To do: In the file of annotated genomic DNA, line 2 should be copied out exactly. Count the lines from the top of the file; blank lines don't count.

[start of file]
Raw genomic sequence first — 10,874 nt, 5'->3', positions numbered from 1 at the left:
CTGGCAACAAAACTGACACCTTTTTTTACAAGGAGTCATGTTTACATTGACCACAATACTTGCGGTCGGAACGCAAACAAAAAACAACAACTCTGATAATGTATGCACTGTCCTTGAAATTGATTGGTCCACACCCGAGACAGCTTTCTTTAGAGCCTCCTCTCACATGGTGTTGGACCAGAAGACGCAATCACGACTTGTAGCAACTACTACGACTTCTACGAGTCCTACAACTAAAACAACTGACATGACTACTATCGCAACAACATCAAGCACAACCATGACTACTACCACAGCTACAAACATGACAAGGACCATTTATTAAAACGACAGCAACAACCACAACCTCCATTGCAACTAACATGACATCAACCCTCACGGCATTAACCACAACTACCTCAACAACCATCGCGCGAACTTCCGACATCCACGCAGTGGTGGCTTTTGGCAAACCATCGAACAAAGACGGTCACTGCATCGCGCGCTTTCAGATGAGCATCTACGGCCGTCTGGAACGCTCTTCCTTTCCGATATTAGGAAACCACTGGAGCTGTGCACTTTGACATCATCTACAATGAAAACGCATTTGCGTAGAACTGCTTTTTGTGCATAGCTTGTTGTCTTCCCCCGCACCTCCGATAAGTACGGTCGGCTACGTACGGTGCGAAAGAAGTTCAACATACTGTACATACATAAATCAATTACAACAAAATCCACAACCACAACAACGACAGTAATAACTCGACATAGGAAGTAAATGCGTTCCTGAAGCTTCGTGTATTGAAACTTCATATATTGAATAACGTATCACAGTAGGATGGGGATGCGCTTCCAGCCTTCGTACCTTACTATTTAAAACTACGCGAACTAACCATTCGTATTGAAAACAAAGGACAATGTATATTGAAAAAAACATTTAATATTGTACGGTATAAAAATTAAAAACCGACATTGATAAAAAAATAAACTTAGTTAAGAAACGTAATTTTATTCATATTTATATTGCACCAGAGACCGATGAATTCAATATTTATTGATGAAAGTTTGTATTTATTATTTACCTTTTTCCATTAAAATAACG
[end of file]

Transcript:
CTGGCAACAAAACTGACACCTTTTTTTACAAGGAGTCATGTTTACATTGACCACAATACTTGCGGTCGGAACGCAAACAAAAAACAACAACTCTGATAATGTATGCACTGTCCTTGAAATTGATTGGTCCACACCCGAGACAGCTTTCTTTAGAGCCTCCTCTCACATGGTGTTGGACCAGAAGACGCAATCACGACTTGTAGCAACTACTACGACTTCTACGAGTCCTACAACTAAAACAACTGACATGACTACTATCGCAACAACATCAAGCACAACCATGACTACTACCACAGCTACAAACATGACAAGGACCATTTATTAAAACGACAGCAACAACCACAACCTCCATTGCAACTAACATGACATCAACCCTCACGGCATTAACCACAACTACCTCAACAACCATCGCGCGAACTTCCGACATCCACGCAGTGGTGGCTTTTGGCAAACCATCGAACAAAGACGGTCACTGCATCGCGCGCTTTCAGATGAGCATCTACGGCCGTCTGGAACGCTCTTCCTTTCCGATATTAGGAAACCACTGGAGCTGTGCACTTTGACATCATCTACAATGAAAACGCATTTGCGTAGAACTGCTTTTTGTGCATAGCTTGTTGTCTTCCCCCGCACCTCCGATAAGTACGGTCGGCTACGTACGGTGCGAAAGAAGTTCAACATACTGTACATACATAAATCAATTACAACAAAATCCACAACCACAACAACGACAGTAATAACTCGACATAGGAAGTAAATGCGTTCCTGAAGCTTCGTGTATTGAAACTTCATATATTGAATAACGTATCACAGTAGGATGGGGATGCGCTTCCAGCCTTCGTACCTTACTATTTAAAACTACGCGAACTAACCATTCGTATTGAAAACAAAGGACAATGTATATTGAAAAAAACATTTAATATTGTACGGTATAAAAATTAAAAACCGACATTGATAAAAAAATAAACTTAGTTAAGAAACGTAATTTTATTCATATTTATATTGCACCAGAGACCGATGAATTCAATATTTATTGATGAAAGTTTGTATTTATTATTTACCTTTTTCCATTAAAATAACG